- Associated Press - Sunday, December 13, 2015

PORTLAND, Ore. (AP) - “The first thing people usually ask is about the flying,” Benji B’Shalom, captain of the Portland Augureys, explained. As in, do the broomsticks stuck between every athlete’s legs really fly? Is there really magic involved?

His answer? No, sadly, there is no flying, no magic, no Harry Potter in real-life quidditch.

“People come out the first time and usually they’re looking for that novelty,” he said. Once the novelty wears off they start to really play the game - that’s when the real magic happens.

The Portland Augureys and five other teams competed - “broomsticks” and all - at the Portland Quidditch Tournament in Hillsboro, the area’s first officially recognized quidditch competition.

If you’re not familiar with J.K. Rowling’s “Harry Potter” series, you might not know much about quidditch, a magical sport played by the witches and wizards who inhabit the author’s universe. Ever since the books became popular, fans have tried to make quidditch a reality, evolving it from college campus novelty to serious sport over the last 10 years.

Students at Middlebury College in Vermont first brought the game to life in 2005. By 2010, U.S. Quidditch became a formal organization, today standardizing rules for the nearly 200 recognized teams nationwide.

The teams are made up of players young and old, fans of the series and folks who simply enjoy playing the game.

“Part of the point of having quidditch in the first place was capturing the magic,” B’Shalom said. “You’re always thinking in the back of your mind, ‘I’m playing quidditch, this is so cool.’”

Still, there’s a smidgen of disappointment knowing this isn’t authentic quidditch - that the players aren’t actually magical beings flying through the air on enchanted brooms. But once you pull your head out of the “Harry Potter” universe, this Muggle version of the sport becomes a real treat.

The game deviates a bit from the way witches and wizards play it in “Harry Potter,” but it runs by the same basic rules.

Players known as chasers score points by tossing the primary game ball, the quaffle, through one of three hoops on the opponent’s end of the field. Defenders, called beaters, can stop their progress by nailing them with one of two red rubber balls, called bludgers. Each goal gets you 10 points, but the real points come with catching the golden snitch.

“The sporting aspect (of quidditch) can’t be understated one bit,” B’Shalom said.

In the books the snitch is a little golden ball charmed to speed around the playing area until one of the teams’ seekers manages to catch it. In real-life quidditch, the snitch - worth 30 points - is a ball stuffed into a sock stuck to the back of a neutral player’s shorts. The person playing the snitch comes onto the pitch 18 minutes into the game, running from and grappling with the seekers.

Once the snitch is caught, the game is over. The team with the most points wins.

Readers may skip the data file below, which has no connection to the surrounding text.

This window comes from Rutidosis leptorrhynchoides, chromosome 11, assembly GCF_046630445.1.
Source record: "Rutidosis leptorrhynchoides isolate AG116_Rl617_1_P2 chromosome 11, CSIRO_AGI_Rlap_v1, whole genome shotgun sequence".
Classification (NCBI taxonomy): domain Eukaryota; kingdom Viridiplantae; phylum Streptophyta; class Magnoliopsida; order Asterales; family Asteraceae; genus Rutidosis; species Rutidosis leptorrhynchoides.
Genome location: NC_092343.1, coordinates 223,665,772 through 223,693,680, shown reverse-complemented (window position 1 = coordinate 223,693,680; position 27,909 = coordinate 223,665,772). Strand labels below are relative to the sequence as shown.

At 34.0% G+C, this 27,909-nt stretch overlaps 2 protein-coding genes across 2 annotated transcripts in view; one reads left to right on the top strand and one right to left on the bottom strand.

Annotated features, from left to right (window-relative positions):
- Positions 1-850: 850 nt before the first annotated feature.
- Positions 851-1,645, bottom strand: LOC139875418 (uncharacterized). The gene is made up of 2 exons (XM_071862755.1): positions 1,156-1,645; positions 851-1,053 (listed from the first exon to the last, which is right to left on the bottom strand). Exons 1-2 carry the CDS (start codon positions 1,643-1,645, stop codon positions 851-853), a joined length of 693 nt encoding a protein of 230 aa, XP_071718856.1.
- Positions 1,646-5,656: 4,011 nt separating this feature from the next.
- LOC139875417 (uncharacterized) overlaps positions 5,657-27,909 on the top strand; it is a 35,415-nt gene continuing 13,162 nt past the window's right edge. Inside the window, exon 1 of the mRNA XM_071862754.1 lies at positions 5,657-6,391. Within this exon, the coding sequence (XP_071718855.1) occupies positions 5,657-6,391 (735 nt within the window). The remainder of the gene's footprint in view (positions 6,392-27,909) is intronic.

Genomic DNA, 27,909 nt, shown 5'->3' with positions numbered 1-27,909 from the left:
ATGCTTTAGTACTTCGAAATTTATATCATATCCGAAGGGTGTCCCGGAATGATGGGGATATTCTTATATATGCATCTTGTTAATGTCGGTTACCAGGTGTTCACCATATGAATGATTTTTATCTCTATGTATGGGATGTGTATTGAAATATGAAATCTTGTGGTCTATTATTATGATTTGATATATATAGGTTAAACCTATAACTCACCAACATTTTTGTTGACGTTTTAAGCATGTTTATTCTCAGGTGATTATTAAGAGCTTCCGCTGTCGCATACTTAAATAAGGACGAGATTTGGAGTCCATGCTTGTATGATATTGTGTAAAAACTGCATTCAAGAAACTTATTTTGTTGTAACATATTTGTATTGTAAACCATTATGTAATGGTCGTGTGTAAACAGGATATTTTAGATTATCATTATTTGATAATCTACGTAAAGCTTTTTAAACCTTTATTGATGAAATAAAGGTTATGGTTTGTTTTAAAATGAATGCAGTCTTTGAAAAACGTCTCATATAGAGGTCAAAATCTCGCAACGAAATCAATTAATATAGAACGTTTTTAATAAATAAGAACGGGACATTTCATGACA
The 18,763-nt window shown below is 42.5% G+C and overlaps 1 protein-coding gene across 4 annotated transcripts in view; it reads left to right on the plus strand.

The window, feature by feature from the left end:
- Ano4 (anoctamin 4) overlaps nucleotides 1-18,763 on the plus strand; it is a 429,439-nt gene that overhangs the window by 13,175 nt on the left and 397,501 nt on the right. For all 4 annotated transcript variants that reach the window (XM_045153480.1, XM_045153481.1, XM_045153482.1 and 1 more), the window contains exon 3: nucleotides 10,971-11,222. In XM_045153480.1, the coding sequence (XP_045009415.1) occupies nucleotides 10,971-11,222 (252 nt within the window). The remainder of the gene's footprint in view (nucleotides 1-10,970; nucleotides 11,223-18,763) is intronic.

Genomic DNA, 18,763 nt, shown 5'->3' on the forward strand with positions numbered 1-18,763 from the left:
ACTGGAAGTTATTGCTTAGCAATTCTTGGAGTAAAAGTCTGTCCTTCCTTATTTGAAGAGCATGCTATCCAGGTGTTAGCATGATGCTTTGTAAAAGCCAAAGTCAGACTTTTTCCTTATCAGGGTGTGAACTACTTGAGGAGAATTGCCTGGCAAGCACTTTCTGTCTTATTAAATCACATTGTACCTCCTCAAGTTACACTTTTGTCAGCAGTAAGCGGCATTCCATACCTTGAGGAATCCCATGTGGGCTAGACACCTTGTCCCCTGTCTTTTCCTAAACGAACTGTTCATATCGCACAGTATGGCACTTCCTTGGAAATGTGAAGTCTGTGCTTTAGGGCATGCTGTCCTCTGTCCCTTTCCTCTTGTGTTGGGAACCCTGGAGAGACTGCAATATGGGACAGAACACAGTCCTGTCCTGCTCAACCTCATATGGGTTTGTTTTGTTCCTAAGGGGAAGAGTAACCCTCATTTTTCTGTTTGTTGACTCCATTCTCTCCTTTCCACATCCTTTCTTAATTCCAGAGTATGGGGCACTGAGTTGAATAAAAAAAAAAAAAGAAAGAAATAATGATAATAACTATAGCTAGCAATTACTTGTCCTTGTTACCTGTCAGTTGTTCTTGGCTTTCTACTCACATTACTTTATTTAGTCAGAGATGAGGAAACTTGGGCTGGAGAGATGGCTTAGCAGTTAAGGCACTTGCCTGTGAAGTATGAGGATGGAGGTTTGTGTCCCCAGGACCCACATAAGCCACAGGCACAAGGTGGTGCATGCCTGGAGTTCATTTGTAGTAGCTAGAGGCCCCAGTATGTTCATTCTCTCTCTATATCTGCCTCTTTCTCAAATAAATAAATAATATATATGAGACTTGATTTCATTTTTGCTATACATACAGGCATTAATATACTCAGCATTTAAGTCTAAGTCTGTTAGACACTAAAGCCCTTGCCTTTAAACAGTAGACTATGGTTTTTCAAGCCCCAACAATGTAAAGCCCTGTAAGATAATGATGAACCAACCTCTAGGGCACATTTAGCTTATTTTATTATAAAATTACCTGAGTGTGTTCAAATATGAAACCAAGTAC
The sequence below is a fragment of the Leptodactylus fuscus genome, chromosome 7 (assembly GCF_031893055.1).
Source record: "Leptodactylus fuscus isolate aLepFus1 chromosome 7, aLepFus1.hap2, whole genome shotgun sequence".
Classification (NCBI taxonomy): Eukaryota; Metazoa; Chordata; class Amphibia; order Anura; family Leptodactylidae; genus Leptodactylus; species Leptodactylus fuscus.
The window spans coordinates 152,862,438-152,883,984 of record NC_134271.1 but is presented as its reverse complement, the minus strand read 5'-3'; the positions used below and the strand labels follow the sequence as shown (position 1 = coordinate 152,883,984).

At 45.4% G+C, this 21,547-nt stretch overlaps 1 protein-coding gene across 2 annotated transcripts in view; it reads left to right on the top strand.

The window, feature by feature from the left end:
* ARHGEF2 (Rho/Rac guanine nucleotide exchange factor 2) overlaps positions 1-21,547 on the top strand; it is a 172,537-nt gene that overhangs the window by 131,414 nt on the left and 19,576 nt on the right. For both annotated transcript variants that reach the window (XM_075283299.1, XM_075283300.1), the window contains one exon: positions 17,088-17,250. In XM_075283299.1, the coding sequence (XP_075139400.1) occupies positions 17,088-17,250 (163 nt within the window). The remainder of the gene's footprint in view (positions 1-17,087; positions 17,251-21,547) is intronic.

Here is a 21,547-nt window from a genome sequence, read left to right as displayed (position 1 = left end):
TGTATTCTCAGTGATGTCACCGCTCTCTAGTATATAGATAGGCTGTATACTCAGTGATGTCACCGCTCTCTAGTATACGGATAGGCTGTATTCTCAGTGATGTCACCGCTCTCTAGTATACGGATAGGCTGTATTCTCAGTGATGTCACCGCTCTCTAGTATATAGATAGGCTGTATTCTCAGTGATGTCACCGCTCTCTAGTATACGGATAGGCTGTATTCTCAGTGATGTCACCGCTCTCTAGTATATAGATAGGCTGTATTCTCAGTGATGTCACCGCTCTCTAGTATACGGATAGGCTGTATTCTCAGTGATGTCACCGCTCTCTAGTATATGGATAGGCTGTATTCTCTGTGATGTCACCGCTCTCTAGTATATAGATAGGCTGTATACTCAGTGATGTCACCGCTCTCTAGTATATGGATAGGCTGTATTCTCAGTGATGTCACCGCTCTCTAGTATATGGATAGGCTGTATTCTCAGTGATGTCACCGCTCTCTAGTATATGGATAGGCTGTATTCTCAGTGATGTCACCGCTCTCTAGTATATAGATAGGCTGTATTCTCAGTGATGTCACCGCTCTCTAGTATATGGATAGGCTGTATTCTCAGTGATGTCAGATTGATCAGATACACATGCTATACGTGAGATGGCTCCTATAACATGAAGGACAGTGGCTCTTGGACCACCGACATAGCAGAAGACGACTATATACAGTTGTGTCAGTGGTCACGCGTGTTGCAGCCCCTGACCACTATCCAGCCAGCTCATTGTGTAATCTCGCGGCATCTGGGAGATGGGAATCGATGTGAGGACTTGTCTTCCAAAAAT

Nothing about quidditch is particularly whimsical. There are no wands, no cloaks, no Patronus spells cast on the pitch. This is a rough-and-tumble sport, one that mandates use of mouth guards and banned wooden broomsticks after they began to shatter in play. People walk away bloodied, bludgeoned and itching for more.

The uninitiated have a tendency to smirk, Augurey player Jeff Chatteron said, asking if quidditch is something like Harry Potter cosplay.

“We’re like, ‘no, no, think rugby,’” he said. “Think rugby but cooler.”

Ruggers might take offense, but the man has a point. Put quidditch on the ground, and it really does resemble rugby, with players running with and passing off the quaffle before getting slammed by either a bludger or an opponent flying through the air.

At the Portland tournament two Augurey players received yellow cards for physical play, including one for a rough tackle that left an opposing Western Washington Wyvern absolutely floored. In truth, that brutality is paying proper homage to Rowling’s creation - remember that game of quidditch in “The Chamber of Secrets” when Harry broke his arm, then lost all his bones?

Novelty sports don’t tend to live long, but quidditch might be serious enough to last longer than most. The Portland Augureys have practiced twice a week for the last two years. They travel to northern Washington, Idaho and California to compete. They had to pay big money to Hillsboro Parks and Recreation to keep the lights on over the field at the Portland tournament.

They take it seriously, and plan on playing as long as there’s interest in the team. Recruitment has been up and down, but the Augureys benefit from the true magic of real-life quidditch, B’Shalom said: “It turns nerds into athletes and athletes into nerds.”


Information from: The Oregonian, https://www.oregonlive.com

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